High Prevalence of Oncogenic Human Papilloma Virus in Women Not Attending Organized Cytological Screening
Harriet Stenvall, Ingrid Wikström, Erik Wilander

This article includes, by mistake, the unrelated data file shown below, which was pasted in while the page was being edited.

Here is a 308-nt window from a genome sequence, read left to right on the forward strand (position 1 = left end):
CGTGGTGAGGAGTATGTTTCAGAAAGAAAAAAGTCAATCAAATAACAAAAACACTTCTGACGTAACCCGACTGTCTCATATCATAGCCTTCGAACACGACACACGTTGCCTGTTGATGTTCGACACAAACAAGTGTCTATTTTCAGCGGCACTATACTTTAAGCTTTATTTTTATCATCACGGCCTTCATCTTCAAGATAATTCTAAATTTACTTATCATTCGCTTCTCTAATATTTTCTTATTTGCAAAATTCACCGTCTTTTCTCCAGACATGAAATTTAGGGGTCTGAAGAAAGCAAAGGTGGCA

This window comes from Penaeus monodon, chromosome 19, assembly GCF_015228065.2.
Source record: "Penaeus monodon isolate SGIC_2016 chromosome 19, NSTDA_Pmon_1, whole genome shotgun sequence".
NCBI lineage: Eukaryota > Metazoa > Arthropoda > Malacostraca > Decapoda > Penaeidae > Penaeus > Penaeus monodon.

Since the introduction of organized cytological screening in Sweden, most women currently presenting with cervical cancer are those who have not attended the programme and who have no cytological screening history. The aims of this study were: (i) to measure the response rate among women not attending organized cytological screening who were offered a device for self-sampling a vaginal smear at home; (ii) to examine the prevalence of high-risk human papilloma virus (HPV) among women performing self-sampling. Women aged 35–50 years, who had not participated in organized cytological screening for more than 6 years, were offered the opportunity to collect vaginal samples at home using a self-sampling device (Qvintip®). The material collected was analysed for high-risk HPV using the Hybrid Capture 2 method. Of 369 women included in the study, 179 (49%) ordered the self-sampling device and 117 (32%) performed self-sampling at home and sent the sample to our laboratory for analysis. The mean prevalence of high-risk HPV was 26% (30/117), 31% (25/80) in women aged 35–42 years and 14% (5/37) in women aged 43–50 years. There was no significant difference in the participation rate with regard to age. The prevalence of high-risk HPV in women not covered by organized screening was considerably higher than in the general population; therefore they may represent a category at high risk of cervical cancer. The study shows that the use of a disposable self-sampling device for HPV testing is a relevant method to increase the participation rate in countries with organized cytological screening.